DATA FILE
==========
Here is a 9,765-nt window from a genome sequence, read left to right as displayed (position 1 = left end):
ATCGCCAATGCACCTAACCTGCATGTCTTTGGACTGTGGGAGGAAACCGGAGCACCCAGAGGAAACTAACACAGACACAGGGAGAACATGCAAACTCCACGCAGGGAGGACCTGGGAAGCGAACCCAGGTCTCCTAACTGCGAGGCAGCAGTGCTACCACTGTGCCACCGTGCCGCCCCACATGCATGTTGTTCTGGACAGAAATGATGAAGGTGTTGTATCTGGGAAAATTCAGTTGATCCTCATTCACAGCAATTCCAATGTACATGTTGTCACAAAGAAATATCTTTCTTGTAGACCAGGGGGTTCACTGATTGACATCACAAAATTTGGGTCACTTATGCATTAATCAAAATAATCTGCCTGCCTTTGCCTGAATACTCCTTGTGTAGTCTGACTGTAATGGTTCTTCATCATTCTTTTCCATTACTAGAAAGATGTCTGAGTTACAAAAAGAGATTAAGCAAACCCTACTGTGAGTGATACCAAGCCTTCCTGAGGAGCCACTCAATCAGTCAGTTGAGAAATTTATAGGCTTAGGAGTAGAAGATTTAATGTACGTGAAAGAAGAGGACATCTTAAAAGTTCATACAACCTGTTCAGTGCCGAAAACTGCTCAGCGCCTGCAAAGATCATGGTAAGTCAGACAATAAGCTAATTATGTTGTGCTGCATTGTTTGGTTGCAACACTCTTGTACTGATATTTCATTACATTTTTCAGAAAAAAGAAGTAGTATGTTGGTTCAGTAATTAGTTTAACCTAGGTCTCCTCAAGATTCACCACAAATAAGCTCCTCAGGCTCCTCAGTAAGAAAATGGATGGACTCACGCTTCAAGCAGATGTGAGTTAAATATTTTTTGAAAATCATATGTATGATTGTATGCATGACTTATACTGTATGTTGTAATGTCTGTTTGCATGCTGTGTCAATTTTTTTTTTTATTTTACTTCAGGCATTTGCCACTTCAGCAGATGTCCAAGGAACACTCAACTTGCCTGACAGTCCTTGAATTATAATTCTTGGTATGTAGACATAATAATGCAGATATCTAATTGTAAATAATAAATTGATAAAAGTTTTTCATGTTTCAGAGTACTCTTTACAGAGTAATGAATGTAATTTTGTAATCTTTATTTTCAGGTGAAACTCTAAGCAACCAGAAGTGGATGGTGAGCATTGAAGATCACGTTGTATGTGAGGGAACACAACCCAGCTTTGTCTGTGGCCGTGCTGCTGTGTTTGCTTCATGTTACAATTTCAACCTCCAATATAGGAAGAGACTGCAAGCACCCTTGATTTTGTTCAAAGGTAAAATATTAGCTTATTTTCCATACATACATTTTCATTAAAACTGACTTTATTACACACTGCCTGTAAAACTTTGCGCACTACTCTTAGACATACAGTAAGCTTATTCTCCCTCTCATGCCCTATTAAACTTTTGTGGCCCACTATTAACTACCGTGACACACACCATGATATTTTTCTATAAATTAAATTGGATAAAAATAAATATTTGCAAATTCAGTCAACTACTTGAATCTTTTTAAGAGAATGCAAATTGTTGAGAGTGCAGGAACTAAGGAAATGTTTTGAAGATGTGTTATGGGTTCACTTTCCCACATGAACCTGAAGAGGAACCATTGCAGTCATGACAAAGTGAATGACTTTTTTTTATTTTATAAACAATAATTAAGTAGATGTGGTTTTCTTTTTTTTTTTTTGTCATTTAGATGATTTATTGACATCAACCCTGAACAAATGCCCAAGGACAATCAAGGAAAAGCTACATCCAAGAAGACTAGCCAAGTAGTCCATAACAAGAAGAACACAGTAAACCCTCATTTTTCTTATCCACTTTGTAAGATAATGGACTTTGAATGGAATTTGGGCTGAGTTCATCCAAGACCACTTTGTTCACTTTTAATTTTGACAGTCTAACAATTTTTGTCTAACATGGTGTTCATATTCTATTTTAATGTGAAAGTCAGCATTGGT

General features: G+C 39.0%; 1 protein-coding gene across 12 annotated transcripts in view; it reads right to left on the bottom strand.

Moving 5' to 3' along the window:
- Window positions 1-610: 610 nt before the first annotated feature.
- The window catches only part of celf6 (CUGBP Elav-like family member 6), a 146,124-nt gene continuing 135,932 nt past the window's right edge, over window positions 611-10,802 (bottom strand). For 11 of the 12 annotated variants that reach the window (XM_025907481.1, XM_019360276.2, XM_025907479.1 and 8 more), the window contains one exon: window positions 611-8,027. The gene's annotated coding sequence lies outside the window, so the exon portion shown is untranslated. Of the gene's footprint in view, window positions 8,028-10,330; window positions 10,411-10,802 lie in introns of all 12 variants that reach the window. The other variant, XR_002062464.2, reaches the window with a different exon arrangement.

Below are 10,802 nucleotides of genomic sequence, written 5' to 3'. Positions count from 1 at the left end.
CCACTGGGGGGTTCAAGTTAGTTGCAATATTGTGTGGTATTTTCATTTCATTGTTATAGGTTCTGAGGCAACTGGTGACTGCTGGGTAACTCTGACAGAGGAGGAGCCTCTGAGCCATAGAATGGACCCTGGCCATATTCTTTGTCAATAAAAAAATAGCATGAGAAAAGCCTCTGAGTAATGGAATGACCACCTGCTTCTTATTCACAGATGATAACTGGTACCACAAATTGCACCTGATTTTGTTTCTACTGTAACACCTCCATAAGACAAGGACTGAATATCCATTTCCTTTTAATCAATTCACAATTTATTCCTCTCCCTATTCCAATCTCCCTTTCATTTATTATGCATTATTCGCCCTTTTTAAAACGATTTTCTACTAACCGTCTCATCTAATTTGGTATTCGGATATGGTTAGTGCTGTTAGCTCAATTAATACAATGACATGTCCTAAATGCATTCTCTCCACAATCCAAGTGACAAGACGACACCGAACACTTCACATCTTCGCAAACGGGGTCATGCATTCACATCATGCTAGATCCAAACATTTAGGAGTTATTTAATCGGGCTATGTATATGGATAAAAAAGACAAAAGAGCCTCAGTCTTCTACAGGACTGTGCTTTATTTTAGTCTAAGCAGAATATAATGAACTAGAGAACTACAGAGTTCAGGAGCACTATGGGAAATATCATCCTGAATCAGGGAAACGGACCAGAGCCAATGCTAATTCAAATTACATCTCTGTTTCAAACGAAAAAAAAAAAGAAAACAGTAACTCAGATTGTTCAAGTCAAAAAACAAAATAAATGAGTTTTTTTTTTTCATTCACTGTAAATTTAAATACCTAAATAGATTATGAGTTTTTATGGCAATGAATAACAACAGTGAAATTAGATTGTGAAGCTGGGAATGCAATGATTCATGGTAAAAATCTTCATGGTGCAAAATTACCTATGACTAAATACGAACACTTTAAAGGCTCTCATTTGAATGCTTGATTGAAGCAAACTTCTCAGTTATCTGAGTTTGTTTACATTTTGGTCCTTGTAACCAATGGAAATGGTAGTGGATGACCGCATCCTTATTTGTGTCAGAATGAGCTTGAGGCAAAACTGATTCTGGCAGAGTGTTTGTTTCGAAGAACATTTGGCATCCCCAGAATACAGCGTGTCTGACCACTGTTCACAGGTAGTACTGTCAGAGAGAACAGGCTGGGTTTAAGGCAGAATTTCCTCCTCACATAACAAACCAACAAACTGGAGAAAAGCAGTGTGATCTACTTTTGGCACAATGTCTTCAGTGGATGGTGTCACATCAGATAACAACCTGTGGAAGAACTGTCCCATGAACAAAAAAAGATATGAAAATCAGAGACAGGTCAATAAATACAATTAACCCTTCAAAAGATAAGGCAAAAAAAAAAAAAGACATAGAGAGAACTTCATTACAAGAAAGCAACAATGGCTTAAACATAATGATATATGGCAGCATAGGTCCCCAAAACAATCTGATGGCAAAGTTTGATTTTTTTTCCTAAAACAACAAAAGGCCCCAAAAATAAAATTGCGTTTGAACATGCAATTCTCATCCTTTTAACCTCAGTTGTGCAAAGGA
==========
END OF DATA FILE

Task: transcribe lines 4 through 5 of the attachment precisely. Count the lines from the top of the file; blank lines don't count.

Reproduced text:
Moving 5' to 3' along the window:
- Window positions 1-610: 610 nt before the first annotated feature.